US Capitol attack committee subpoenas Trump lawyers, including Giuliani
A House special committee has demanded documents and testimony from the "war room" team involved in the effort to overturn the election result.
The US congressional committee investigating the Capitol attack has issued subpoenas to several of Donald Trump's top lawyers, including Rudy Giuliani, as it investigates whether the former president oversaw a criminal conspiracy on January 6, 2021.
On Tuesday, the House panel subpoenaed four members of Trump's legal team: the former president's personal attorney Rudy Giuliani and his associate Boris Epshteyn, as well as Sidney Powell and Jenna Ellis, who all defended Trump's flimsy voter fraud claims as he sought to overturn the election result.
The chairman of the select committee, Congressman Bennie Thompson, said in a statement that the subpoenas were issued to the four Trump lawyers because they were "in direct contact with the former president about attempts to stop the counting of electoral votes."
The select committee's action amounts to yet another dramatic escalation in the investigation, as the orders require Trump's lawyers to produce documents and testimony, implying that the panel believes the lawyers may have acted illegally.
Giuliani tests under oath
The committee's most aggressive move was to order Giuliani to testify under oath about his communications with Trump and Republican members of Congress about strategies for delaying or overturning election results.
Thompson stated in the subpoena letter to Giuliani that House investigators also wanted to question him about his efforts to undermine Biden's win, including urging Trump to illegally seize voting machines and pressuring state legislators to decertify their results.
Epshteyn involved in misinformation campaign
Epshteyn is the former communications director for Trump's 2016 inauguration, where he worked alongside Giuliani in the days leading up to January 6 as Trump desperately sought a second term.
Thompson said in the subpoena letter to Epshteyn that the panel wanted to ask about his discussions with Trump, citing a Guardian report about how Trump pressed his lieutenants at the Willard hotel to prevent Biden's certification hours before the Capitol attack.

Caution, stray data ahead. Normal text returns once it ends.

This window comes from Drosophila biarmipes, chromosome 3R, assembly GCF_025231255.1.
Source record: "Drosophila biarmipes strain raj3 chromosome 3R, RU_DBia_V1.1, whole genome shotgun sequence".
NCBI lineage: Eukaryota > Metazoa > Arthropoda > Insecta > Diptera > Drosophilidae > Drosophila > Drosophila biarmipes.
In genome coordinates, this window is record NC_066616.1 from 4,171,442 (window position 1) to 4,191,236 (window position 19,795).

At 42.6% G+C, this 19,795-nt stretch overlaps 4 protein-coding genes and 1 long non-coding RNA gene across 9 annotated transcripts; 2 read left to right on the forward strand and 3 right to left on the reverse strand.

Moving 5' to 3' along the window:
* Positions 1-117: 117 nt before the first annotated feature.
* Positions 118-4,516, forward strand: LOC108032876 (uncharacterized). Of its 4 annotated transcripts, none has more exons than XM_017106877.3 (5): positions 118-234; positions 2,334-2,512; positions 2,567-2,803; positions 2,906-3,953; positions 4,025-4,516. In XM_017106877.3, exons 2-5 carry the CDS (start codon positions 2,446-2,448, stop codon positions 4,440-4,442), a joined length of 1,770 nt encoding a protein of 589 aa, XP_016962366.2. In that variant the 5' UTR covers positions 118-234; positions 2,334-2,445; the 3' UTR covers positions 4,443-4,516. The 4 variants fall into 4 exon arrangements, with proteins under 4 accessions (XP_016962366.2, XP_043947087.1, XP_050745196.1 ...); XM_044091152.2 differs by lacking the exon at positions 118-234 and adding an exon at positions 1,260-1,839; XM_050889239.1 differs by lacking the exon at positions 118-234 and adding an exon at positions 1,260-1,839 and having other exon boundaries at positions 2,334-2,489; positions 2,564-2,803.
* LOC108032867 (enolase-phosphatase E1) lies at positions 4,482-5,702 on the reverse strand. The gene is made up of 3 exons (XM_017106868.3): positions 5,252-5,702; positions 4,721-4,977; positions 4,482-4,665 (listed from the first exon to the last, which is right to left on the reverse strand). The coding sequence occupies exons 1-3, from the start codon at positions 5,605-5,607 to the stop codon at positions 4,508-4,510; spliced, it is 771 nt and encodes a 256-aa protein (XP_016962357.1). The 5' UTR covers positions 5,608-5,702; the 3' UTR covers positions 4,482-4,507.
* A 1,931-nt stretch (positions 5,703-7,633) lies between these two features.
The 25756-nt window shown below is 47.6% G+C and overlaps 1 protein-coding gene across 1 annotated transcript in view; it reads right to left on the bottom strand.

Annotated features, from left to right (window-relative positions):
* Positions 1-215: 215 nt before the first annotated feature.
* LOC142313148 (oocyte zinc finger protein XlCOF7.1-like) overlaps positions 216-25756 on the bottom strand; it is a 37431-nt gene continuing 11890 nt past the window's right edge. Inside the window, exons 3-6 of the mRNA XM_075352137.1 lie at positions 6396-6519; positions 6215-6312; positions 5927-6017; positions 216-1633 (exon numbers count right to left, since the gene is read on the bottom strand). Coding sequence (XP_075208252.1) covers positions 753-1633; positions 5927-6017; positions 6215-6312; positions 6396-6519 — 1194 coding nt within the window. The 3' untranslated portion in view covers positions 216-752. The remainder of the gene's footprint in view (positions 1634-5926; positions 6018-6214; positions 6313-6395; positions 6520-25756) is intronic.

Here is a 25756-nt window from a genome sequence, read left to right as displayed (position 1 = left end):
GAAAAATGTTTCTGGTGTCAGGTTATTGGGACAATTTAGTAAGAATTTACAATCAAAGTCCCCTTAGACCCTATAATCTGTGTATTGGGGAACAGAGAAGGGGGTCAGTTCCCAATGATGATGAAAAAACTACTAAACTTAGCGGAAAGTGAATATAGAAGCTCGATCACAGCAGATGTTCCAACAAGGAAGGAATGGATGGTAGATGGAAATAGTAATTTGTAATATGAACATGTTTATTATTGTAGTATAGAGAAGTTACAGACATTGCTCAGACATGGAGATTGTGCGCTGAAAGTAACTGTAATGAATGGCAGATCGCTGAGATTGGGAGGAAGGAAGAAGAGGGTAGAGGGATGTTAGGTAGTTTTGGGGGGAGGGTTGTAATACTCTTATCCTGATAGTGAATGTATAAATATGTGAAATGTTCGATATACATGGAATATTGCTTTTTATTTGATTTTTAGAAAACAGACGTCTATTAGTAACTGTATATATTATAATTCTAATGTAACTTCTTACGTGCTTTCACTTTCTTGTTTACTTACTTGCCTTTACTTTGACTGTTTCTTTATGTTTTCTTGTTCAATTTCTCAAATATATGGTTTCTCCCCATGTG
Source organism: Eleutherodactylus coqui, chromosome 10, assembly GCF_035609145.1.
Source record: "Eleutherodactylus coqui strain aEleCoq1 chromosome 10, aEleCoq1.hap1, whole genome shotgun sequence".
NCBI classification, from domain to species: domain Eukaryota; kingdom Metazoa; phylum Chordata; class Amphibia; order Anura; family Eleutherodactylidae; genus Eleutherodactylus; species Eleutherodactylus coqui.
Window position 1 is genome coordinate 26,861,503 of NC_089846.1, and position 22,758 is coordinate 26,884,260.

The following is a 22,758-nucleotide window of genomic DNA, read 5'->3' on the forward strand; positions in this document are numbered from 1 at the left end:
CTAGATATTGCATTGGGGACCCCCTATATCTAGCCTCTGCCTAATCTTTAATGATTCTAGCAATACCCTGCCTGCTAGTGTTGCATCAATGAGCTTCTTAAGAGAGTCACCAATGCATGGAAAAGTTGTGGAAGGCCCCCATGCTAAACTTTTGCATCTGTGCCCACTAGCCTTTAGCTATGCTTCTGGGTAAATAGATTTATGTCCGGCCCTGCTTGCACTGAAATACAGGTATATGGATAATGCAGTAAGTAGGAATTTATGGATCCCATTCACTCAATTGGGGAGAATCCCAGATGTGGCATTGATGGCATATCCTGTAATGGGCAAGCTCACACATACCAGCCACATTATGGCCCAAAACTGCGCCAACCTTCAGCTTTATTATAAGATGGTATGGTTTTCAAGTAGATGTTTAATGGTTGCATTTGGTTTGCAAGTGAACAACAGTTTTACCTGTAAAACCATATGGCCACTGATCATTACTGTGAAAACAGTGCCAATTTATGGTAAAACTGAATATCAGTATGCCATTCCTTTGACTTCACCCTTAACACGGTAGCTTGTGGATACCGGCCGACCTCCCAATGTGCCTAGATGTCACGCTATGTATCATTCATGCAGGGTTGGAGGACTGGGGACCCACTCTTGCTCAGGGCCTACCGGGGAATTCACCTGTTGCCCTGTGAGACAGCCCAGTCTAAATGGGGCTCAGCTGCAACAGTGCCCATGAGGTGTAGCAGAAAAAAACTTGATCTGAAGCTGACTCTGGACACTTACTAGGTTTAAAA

According to the Guardian report, there was a direct line between the White House and Trump's "war room" at the Willard Hotel, and Trump personally pushed to stop Biden's certification, which was also the alleged goal of the Capitol attack.
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The select committee also pointed out that Epshteyn was involved in the former president's disinformation campaign about widespread voter fraud, as he attended a Trump campaign press conference promoting lies about a stolen election.
According to a source close to the investigation, House investigators have been considering subpoenas for Giuliani and Ephsteyn for weeks. The fact that the panel issued the orders suggests that they suspect criminality, which could defeat claims of attorney-client privilege.
“The attorney-client privilege does not operate to shield participants in a crime from an investigation into a crime,” Congressman Jamie Raskin, a member of the select committee, said of a subpoena to Trump’s lawyers in an earlier interview with The Guardian.
Powell accused of spreading misinformation
Thompson, the select committee's chairman, also suggested that the panel's investigation into Giuliani and Epshteyn would focus on Trump's calls to the Willard Hotel, saying that the panel would review White House call detail records held by the National Archives.
He stated in the subpoena letter to Powell, who is already sanctioned by a federal judge for misconduct in connection with her lawsuits challenging Biden's victory, that the panel wanted the evidence she used to spread misinformation about the election.
Thompson added that the panel was also interested in her role as an outside lawyer for the Trump campaign, in which she urged Trump to seize voting machines across the country to find evidence that foreign adversaries had hacked the machines and caused Trump's defeat. There was no such evidence discovered.
The select committee said in its subpoena letter to Ellis that it was interested in her efforts to overturn the election results as well as her two memos that incorrectly stated that then-Vice President Mike Pence could reject or delay counting electoral votes for Biden on January 6.
It gave the four lawyers until the beginning of February to produce documents requested by its investigators and to appear for depositions later that month. Giuliani, Powell, and Ellis were unavailable for comment. Epshteyn did not respond.